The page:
New OFAC Blocking Sanctions Target Russia's Financial Elite
Washington, D.C. (September 6, 2023) – On August 11, 2023, the U.S. Department of the Treasury’s Office of Foreign Assets Control (OFAC) announced a new set of Specially Designated Nationals (SDN) blocking sanctions on four prominent Russian businesspeople, as well as an association representing Russian business interests. This announcement, a year and a half after commencement of the Russian-Ukrainian conflict, shows that the sanctions landscape continues to evolve and pose continued legal risk.
This round of sanctions targeted four businesspeople closely involved with the Russian financial sector: Petr Aven, Mikhail Fridman, German Khan, and Alexey Kuzmichev. These individuals hold key roles within the Alfa Group, one of Russia’s largest investment and financial services conglomerates. Fridman, Khan, and Kuzmichev co-founded the Alfa Group, while Aven served in various senior leadership positions.
In addition, OFAC sanctioned the Russian Union of Industrialists and Entrepreneurs (RSPP), a business association representing the interests of many Russian oligarchs. According to the Treasury Department, RSPP’s activities included promoting “import substitution, technology independence, and technology development.”
The four individuals have come under Western sanctions before: prior to this OFAC announcement, they were already sanctioned by Australia, Canada, the European Union, New Zealand, and the United Kingdom. In this latest round of sanctions, the individuals and RSPP were designated pursuant to Executive Order 14024, a 2021 directive authorizing sanctions against Russia for a range of harmful foreign activities. Aven, Fridman, Khan, and Kuzmichev were all designated because of their connection to the Russian financial services industry, while the RSPP was designated for its activities in the technology sector of the Russian economy.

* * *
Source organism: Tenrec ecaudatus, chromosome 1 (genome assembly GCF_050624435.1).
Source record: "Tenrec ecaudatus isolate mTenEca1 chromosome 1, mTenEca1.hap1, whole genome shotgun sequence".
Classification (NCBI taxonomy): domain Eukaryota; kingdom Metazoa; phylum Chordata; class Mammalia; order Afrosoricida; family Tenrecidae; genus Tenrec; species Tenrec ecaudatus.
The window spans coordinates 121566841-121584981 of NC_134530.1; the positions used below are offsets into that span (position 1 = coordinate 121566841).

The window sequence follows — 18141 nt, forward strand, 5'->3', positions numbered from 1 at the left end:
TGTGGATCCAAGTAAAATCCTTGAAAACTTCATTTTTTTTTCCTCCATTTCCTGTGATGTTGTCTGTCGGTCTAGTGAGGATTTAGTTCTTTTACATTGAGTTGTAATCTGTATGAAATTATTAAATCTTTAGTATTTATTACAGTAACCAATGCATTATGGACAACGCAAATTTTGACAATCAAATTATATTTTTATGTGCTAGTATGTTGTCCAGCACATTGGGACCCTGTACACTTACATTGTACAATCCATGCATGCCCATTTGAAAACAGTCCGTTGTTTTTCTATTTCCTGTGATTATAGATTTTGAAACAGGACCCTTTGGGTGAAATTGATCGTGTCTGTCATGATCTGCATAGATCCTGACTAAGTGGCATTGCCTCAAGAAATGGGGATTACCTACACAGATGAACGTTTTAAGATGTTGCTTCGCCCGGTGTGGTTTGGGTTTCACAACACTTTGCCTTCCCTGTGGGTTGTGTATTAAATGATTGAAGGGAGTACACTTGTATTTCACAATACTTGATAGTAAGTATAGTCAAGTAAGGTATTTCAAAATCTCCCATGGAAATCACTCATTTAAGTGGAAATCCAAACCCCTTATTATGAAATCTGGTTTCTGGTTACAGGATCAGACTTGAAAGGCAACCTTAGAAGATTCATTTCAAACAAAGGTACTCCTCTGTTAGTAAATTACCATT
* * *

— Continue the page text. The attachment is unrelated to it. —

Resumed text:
As a result of these blocking sanctions, all U.S.-based property owned 50% or more by the sanctioned individuals is blocked and must be reported to OFAC. U.S. persons within the United States are prohibited from transacting with blocked persons or their property absent a license or exemption from OFAC.
As Western governments continue to issue new sanctions, legal risk remains high, but understanding the complexities of the sanctions regime remains essential to managing risk effectively. For example, despite being founded by Aven and Fridman, the Luxembourg-based investment firm LetterOne did not fall under the blocking sanctions. Since blocked persons like the four individuals here do not own more than 50% of the entity, it escaped this recent round of sanctions.
Lewis Brisbois’ attorneys possess specialized expertise in sanctions law and experience advising clients to optimize their legal strategy for an uncertain regulatory environment. For more information, contact the author or editors of this alert, and visit our Ukraine Conflict Response Practice page for additional alerts in this area.
Nikita Buchko, Summer Associate
Jane C. Luxton, Managing Partner - Washington, D.C.
Andrew Pidgirsky, Partner